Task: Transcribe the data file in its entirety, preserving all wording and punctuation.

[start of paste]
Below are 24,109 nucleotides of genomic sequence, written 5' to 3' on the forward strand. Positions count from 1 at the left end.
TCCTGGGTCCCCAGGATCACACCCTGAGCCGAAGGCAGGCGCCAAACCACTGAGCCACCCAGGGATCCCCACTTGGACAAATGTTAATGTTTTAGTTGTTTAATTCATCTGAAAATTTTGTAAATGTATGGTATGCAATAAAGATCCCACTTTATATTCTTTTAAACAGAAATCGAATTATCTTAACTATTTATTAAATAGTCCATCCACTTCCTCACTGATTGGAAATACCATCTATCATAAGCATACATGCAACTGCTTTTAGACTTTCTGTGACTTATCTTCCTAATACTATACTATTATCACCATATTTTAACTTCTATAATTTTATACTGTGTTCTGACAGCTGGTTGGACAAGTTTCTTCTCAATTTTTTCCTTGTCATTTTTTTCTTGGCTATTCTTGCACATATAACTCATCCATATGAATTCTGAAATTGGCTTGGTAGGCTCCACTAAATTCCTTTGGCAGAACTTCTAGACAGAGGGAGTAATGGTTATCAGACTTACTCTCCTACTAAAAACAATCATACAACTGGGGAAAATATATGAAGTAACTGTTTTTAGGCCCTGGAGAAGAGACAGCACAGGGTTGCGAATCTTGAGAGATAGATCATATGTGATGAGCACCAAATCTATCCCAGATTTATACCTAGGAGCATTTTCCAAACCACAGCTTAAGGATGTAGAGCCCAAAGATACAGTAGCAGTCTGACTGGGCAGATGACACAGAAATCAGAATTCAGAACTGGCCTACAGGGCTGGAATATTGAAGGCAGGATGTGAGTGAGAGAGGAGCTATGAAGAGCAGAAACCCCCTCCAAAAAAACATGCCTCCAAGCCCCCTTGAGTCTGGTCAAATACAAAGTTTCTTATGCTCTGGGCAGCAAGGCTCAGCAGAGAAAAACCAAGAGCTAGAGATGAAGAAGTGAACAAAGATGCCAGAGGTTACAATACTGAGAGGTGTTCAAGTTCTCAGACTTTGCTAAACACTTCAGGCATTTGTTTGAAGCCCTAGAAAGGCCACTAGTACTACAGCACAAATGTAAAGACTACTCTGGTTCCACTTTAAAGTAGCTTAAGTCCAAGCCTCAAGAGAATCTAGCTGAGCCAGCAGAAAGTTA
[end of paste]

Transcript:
Below are 24,109 nucleotides of genomic sequence, written 5' to 3' on the forward strand. Positions count from 1 at the left end.
TCCTGGGTCCCCAGGATCACACCCTGAGCCGAAGGCAGGCGCCAAACCACTGAGCCACCCAGGGATCCCCACTTGGACAAATGTTAATGTTTTAGTTGTTTAATTCATCTGAAAATTTTGTAAATGTATGGTATGCAATAAAGATCCCACTTTATATTCTTTTAAACAGAAATCGAATTATCTTAACTATTTATTAAATAGTCCATCCACTTCCTCACTGATTGGAAATACCATCTATCATAAGCATACATGCAACTGCTTTTAGACTTTCTGTGACTTATCTTCCTAATACTATACTATTATCACCATATTTTAACTTCTATAATTTTATACTGTGTTCTGACAGCTGGTTGGACAAGTTTCTTCTCAATTTTTTCCTTGTCATTTTTTTCTTGGCTATTCTTGCACATATAACTCATCCATATGAATTCTGAAATTGGCTTGGTAGGCTCCACTAAATTCCTTTGGCAGAACTTCTAGACAGAGGGAGTAATGGTTATCAGACTTACTCTCCTACTAAAAACAATCATACAACTGGGGAAAATATATGAAGTAACTGTTTTTAGGCCCTGGAGAAGAGACAGCACAGGGTTGCGAATCTTGAGAGATAGATCATATGTGATGAGCACCAAATCTATCCCAGATTTATACCTAGGAGCATTTTCCAAACCACAGCTTAAGGATGTAGAGCCCAAAGATACAGTAGCAGTCTGACTGGGCAGATGACACAGAAATCAGAATTCAGAACTGGCCTACAGGGCTGGAATATTGAAGGCAGGATGTGAGTGAGAGAGGAGCTATGAAGAGCAGAAACCCCCTCCAAAAAAACATGCCTCCAAGCCCCCTTGAGTCTGGTCAAATACAAAGTTTCTTATGCTCTGGGCAGCAAGGCTCAGCAGAGAAAAACCAAGAGCTAGAGATGAAGAAGTGAACAAAGATGCCAGAGGTTACAATACTGAGAGGTGTTCAAGTTCTCAGACTTTGCTAAACACTTCAGGCATTTGTTTGAAGCCCTAGAAAGGCCACTAGTACTACAGCACAAATGTAAAGACTACTCTGGTTCCACTTTAAAGTAGCTTAAGTCCAAGCCTCAAGAGAATCTAGCTGAGCCAGCAGAAAGTTA